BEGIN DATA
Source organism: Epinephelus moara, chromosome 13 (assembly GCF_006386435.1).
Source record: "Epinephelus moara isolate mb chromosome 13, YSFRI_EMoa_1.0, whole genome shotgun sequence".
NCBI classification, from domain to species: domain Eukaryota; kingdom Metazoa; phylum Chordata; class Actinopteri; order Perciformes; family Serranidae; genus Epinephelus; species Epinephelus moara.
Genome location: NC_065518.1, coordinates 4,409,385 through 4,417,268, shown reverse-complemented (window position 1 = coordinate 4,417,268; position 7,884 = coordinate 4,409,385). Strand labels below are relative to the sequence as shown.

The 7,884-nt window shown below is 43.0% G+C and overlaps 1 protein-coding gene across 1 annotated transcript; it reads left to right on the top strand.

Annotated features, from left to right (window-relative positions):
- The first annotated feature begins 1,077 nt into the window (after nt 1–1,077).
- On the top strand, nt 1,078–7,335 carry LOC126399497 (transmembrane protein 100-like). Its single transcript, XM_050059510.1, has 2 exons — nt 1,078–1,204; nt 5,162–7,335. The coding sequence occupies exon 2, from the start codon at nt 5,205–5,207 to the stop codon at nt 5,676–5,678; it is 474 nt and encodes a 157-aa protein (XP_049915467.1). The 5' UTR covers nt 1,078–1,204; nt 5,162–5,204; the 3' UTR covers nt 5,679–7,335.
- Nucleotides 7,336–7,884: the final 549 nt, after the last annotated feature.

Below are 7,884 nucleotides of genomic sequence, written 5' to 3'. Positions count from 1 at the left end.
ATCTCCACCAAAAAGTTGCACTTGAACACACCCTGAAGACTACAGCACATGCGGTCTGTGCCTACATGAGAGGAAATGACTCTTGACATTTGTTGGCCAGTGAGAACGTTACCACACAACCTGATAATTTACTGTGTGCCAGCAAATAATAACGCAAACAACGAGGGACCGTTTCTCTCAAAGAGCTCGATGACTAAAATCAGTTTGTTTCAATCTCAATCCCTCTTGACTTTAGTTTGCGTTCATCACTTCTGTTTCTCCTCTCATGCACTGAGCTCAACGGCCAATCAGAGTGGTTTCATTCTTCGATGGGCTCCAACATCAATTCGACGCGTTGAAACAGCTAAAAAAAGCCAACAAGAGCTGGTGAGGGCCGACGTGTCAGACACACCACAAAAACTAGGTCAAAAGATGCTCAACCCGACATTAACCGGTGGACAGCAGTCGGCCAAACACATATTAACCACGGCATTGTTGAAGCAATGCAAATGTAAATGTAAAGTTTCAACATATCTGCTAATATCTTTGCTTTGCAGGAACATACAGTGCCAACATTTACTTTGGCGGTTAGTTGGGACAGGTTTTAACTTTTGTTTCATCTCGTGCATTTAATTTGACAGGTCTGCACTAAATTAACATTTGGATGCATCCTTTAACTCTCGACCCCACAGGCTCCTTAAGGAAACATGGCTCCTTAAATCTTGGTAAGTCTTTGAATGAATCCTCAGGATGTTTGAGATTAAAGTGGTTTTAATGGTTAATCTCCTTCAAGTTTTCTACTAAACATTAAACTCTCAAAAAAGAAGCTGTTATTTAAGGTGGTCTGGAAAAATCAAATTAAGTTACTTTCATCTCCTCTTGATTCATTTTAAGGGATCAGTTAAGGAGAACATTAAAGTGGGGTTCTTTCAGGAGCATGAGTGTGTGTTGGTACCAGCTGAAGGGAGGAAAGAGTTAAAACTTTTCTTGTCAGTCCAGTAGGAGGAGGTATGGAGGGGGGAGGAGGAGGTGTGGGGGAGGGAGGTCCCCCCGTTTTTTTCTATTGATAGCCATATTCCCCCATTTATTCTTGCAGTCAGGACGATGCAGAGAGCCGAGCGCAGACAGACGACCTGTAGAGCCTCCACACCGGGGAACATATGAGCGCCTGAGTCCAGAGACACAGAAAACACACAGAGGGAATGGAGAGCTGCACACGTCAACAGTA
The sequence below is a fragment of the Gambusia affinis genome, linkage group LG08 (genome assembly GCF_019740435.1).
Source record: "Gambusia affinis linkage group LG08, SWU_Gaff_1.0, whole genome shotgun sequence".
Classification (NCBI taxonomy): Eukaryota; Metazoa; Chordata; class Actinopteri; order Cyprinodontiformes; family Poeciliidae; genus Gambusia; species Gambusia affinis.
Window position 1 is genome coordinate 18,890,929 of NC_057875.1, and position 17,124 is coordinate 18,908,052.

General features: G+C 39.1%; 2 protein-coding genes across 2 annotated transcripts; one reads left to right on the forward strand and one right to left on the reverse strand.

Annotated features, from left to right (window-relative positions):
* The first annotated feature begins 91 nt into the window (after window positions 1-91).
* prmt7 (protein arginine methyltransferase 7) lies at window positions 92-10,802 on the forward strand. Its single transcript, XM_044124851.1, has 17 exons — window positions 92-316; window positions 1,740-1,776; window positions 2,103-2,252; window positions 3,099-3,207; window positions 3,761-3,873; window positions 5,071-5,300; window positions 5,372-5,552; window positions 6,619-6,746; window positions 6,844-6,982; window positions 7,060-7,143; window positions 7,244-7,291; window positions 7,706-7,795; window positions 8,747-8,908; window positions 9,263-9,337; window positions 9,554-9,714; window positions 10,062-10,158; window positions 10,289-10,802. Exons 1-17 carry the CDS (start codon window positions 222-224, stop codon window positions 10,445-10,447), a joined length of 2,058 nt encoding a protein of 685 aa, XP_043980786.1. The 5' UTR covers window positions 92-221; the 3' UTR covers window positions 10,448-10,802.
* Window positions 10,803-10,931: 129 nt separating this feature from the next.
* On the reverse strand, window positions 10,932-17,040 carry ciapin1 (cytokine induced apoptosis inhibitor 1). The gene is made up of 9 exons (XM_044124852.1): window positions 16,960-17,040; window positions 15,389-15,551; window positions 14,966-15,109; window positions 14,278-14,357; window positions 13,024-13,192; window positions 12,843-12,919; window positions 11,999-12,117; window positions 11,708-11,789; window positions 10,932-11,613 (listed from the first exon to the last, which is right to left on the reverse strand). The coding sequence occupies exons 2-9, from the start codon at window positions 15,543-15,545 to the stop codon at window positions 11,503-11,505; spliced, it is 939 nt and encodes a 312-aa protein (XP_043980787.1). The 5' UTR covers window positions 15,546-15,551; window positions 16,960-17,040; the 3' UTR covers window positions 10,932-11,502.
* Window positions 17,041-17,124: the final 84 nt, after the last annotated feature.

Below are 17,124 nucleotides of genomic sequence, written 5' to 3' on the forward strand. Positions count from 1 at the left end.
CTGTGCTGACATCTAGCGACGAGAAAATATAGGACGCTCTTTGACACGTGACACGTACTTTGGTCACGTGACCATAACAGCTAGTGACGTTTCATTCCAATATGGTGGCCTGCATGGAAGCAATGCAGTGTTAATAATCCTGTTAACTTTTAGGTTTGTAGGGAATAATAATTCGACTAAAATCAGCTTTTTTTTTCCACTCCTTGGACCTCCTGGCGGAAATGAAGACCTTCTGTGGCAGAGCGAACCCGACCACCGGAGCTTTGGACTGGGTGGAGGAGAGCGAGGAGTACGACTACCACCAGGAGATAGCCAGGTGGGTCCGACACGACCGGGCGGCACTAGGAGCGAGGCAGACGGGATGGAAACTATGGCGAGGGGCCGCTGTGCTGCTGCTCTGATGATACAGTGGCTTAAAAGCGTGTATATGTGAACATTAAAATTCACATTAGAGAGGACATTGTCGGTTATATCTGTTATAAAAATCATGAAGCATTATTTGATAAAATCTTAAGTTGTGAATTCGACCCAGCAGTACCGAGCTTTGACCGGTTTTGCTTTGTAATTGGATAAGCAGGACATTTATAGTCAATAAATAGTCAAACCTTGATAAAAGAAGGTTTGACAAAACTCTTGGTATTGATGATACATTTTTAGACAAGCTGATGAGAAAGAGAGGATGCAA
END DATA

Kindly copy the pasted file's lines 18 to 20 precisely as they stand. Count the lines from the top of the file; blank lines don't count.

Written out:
* The first annotated feature begins 91 nt into the window (after window positions 1-91).
* prmt7 (protein arginine methyltransferase 7) lies at window positions 92-10,802 on the forward strand. Its single transcript, XM_044124851.1, has 17 exons — window positions 92-316; window positions 1,740-1,776; window positions 2,103-2,252; window positions 3,099-3,207; window positions 3,761-3,873; window positions 5,071-5,300; window positions 5,372-5,552; window positions 6,619-6,746; window positions 6,844-6,982; window positions 7,060-7,143; window positions 7,244-7,291; window positions 7,706-7,795; window positions 8,747-8,908; window positions 9,263-9,337; window positions 9,554-9,714; window positions 10,062-10,158; window positions 10,289-10,802. Exons 1-17 carry the CDS (start codon window positions 222-224, stop codon window positions 10,445-10,447), a joined length of 2,058 nt encoding a protein of 685 aa, XP_043980786.1. The 5' UTR covers window positions 92-221; the 3' UTR covers window positions 10,448-10,802.
* Window positions 10,803-10,931: 129 nt separating this feature from the next.